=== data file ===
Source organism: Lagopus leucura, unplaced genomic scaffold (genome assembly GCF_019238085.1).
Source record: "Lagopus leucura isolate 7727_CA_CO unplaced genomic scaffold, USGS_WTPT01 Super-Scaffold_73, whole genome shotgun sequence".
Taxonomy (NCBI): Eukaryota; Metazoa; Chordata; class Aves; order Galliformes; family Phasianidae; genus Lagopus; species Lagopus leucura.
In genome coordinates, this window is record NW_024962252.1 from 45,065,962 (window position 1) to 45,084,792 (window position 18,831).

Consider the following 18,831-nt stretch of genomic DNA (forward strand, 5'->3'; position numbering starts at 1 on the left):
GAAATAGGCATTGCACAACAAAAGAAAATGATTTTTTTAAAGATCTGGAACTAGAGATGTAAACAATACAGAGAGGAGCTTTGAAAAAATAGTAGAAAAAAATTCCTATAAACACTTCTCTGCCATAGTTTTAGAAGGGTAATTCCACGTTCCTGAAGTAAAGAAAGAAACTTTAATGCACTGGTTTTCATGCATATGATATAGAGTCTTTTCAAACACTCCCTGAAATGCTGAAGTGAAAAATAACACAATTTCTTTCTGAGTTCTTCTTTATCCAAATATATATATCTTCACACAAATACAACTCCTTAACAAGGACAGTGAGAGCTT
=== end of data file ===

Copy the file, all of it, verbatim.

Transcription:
Source organism: Lagopus leucura, unplaced genomic scaffold (genome assembly GCF_019238085.1).
Source record: "Lagopus leucura isolate 7727_CA_CO unplaced genomic scaffold, USGS_WTPT01 Super-Scaffold_73, whole genome shotgun sequence".
Taxonomy (NCBI): Eukaryota; Metazoa; Chordata; class Aves; order Galliformes; family Phasianidae; genus Lagopus; species Lagopus leucura.
In genome coordinates, this window is record NW_024962252.1 from 45,065,962 (window position 1) to 45,084,792 (window position 18,831).

Consider the following 18,831-nt stretch of genomic DNA (forward strand, 5'->3'; position numbering starts at 1 on the left):
GAAATAGGCATTGCACAACAAAAGAAAATGATTTTTTTAAAGATCTGGAACTAGAGATGTAAACAATACAGAGAGGAGCTTTGAAAAAATAGTAGAAAAAAATTCCTATAAACACTTCTCTGCCATAGTTTTAGAAGGGTAATTCCACGTTCCTGAAGTAAAGAAAGAAACTTTAATGCACTGGTTTTCATGCATATGATATAGAGTCTTTTCAAACACTCCCTGAAATGCTGAAGTGAAAAATAACACAATTTCTTTCTGAGTTCTTCTTTATCCAAATATATATATCTTCACACAAATACAACTCCTTAACAAGGACAGTGAGAGCTT